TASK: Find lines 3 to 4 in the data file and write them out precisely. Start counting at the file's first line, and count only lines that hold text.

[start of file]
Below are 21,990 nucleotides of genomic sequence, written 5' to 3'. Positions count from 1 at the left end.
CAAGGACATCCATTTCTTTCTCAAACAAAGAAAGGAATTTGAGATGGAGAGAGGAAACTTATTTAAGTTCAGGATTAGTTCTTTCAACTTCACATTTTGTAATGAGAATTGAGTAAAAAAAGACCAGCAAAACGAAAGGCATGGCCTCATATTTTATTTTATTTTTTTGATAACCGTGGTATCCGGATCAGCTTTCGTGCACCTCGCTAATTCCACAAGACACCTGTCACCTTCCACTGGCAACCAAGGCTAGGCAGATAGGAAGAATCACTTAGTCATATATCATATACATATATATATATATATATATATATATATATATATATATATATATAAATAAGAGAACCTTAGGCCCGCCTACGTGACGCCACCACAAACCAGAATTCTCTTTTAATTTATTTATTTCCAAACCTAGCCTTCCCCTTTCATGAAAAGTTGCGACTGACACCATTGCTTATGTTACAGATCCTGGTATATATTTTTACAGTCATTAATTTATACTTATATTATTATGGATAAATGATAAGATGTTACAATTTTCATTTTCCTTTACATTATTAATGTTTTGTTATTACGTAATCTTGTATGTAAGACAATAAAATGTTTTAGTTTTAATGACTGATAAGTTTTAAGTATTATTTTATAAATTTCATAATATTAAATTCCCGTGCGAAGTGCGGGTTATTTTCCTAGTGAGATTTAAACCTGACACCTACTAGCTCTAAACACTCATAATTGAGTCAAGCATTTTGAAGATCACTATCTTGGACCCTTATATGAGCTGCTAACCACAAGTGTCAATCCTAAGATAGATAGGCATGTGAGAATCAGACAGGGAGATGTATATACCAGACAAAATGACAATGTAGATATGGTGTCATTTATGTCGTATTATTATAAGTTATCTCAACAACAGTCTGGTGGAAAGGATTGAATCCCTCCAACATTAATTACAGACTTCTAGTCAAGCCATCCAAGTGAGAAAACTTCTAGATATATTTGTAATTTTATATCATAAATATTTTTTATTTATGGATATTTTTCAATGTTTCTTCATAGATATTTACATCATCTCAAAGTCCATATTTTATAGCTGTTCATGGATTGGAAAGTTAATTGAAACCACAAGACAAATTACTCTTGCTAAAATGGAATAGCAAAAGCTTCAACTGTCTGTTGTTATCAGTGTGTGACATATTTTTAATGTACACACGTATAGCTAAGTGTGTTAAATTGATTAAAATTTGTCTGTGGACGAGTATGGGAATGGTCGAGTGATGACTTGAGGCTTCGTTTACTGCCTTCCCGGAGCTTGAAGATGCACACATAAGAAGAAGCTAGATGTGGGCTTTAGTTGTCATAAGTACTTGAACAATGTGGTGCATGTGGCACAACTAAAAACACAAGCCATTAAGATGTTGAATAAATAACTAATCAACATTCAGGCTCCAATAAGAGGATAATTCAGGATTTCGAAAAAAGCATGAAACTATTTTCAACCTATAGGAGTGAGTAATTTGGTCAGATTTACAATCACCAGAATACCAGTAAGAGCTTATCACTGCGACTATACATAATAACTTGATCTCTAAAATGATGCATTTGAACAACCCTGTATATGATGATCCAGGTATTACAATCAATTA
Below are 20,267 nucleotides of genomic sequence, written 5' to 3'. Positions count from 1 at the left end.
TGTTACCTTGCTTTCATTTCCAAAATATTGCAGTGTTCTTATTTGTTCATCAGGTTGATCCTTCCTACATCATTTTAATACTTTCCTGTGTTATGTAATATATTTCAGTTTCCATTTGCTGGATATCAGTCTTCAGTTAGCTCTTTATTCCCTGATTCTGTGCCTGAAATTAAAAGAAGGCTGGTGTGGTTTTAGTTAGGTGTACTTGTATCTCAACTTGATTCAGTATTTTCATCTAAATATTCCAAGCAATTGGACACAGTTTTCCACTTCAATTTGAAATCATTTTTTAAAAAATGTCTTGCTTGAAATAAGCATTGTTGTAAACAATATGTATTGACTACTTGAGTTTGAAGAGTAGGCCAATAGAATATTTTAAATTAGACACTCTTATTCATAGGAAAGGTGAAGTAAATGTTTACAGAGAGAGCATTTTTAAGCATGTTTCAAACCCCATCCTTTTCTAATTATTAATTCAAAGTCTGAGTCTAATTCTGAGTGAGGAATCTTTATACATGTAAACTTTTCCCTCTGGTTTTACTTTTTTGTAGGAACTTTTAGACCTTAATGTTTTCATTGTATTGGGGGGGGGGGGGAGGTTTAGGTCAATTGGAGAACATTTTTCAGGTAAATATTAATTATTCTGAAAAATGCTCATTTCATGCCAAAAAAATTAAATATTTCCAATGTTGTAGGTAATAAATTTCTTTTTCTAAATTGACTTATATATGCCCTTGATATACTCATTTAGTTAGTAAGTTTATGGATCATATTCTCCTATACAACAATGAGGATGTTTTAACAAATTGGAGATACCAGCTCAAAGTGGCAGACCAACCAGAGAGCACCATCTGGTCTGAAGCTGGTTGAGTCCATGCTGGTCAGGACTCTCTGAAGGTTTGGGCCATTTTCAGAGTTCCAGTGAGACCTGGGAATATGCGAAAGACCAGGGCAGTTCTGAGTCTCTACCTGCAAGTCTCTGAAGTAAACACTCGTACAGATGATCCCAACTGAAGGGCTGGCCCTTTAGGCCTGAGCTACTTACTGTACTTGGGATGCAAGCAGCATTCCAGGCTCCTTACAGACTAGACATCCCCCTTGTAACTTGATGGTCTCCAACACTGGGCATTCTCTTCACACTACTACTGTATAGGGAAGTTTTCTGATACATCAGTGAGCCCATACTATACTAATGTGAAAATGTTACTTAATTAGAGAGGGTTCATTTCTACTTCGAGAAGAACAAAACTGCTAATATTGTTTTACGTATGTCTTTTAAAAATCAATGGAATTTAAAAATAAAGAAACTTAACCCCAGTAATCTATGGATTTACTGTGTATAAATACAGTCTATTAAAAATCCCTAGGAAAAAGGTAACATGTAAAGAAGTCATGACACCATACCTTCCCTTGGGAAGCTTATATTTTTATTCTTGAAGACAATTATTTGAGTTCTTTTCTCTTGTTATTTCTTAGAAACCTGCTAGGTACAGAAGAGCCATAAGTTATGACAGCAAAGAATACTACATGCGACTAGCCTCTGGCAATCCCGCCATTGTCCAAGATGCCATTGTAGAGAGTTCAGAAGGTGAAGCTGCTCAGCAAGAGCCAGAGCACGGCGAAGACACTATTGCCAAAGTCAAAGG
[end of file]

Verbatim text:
Below are 20,267 nucleotides of genomic sequence, written 5' to 3'. Positions count from 1 at the left end.
TGTTACCTTGCTTTCATTTCCAAAATATTGCAGTGTTCTTATTTGTTCATCAGGTTGATCCTTCCTACATCATTTTAATACTTTCCTGTGTTATGTAATATATTTCAGTTTCCATTTGCTGGATATCAGTCTTCAGTTAGCTCTTTATTCCCTGATTCTGTGCCTGAAATTAAAAGAAGGCTGGTGTGGTTTTAGTTAGGTGTACTTGTATCTCAACTTGATTCAGTATTTTCATCTAAATATTCCAAGCAATTGGACACAGTTTTCCACTTCAATTTGAAATCATTTTTTAAAAAATGTCTTGCTTGAAATAAGCATTGTTGTAAACAATATGTATTGACTACTTGAGTTTGAAGAGTAGGCCAATAGAATATTTTAAATTAGACACTCTTATTCATAGGAAAGGTGAAGTAAATGTTTACAGAGAGAGCATTTTTAAGCATGTTTCAAACCCCATCCTTTTCTAATTATTAATTCAAAGTCTGAGTCTAATTCTGAGTGAGGAATCTTTATACATGTAAACTTTTCCCTCTGGTTTTACTTTTTTGTAGGAACTTTTAGACCTTAATGTTTTCATTGTATTGGGGGGGGGGGGGAGGTTTAGGTCAATTGGAGAACATTTTTCAGGTAAATATTAATTATTCTGAAAAATGCTCATTTCATGCCAAAAAAATTAAATATTTCCAATGTTGTAGGTAATAAATTTCTTTTTCTAAATTGACTTATATATGCCCTTGATATACTCATTTAGTTAGTAAGTTTATGGATCATATTCTCCTATACAACAATGAGGATGTTTTAACAAATTGGAGATACCAGCTCAAAGTGGCAGACCAACCAGAGAGCACCATCTGGTCTGAAGCTGGTTGAGTCCATGCTGGTCAGGACTCTCTGAAGGTTTGGGCCATTTTCAGAGTTCCAGTGAGACCTGGGAATATGCGAAAGACCAGGGCAGTTCTGAGTCTCTACCTGCAAGTCTCTGAAGTAAACACTCGTACAGATGATCCCAACTGAAGGGCTGGCCCTTTAGGCCTGAGCTACTTACTGTACTTGGGATGCAAGCAGCATTCCAGGCTCCTTACAGACTAGACATCCCCCTTGTAACTTGATGGTCTCCAACACTGGGCATTCTCTTCACACTACTACTGTATAGGGAAGTTTTCTGATACATCAGTGAGCCCATACTATACTAATGTGAAAATGTTACTTAATTAGAGAGGGTTCATTTCTACTTCGAGAAGAACAAAACTGCTAATATTGTTTTACGTATGTCTTTTAAAAATCAATGGAATTTAAAAATAAAGAAACTTAACCCCAGTAATCTATGGATTTACTGTGTATAAATACAGTCTATTAAAAATCCCTAGGAAAAAGGTAACATGTAAAGAAGTCATGACACCATACCTTCCCTTGGGAAGCTTATATTTTTATTCTTGAAGACAATTATTTGAGTTCTTTTCTCTTGTTATTTCTTAGAAACCTGCTAGGTACAGAAGAGCCATAAGTTATGACAGCAAAGAATACTACATGCGACTAGCCTCTGGCAATCCCGCCATTGTCCAAGATGCCATTGTAGAGAGTTCAGAAGGTGAAGCTGCTCAGCAAGAGCCAGAGCACGGCGAAGACACTATTGCCAAAGTCAAAGG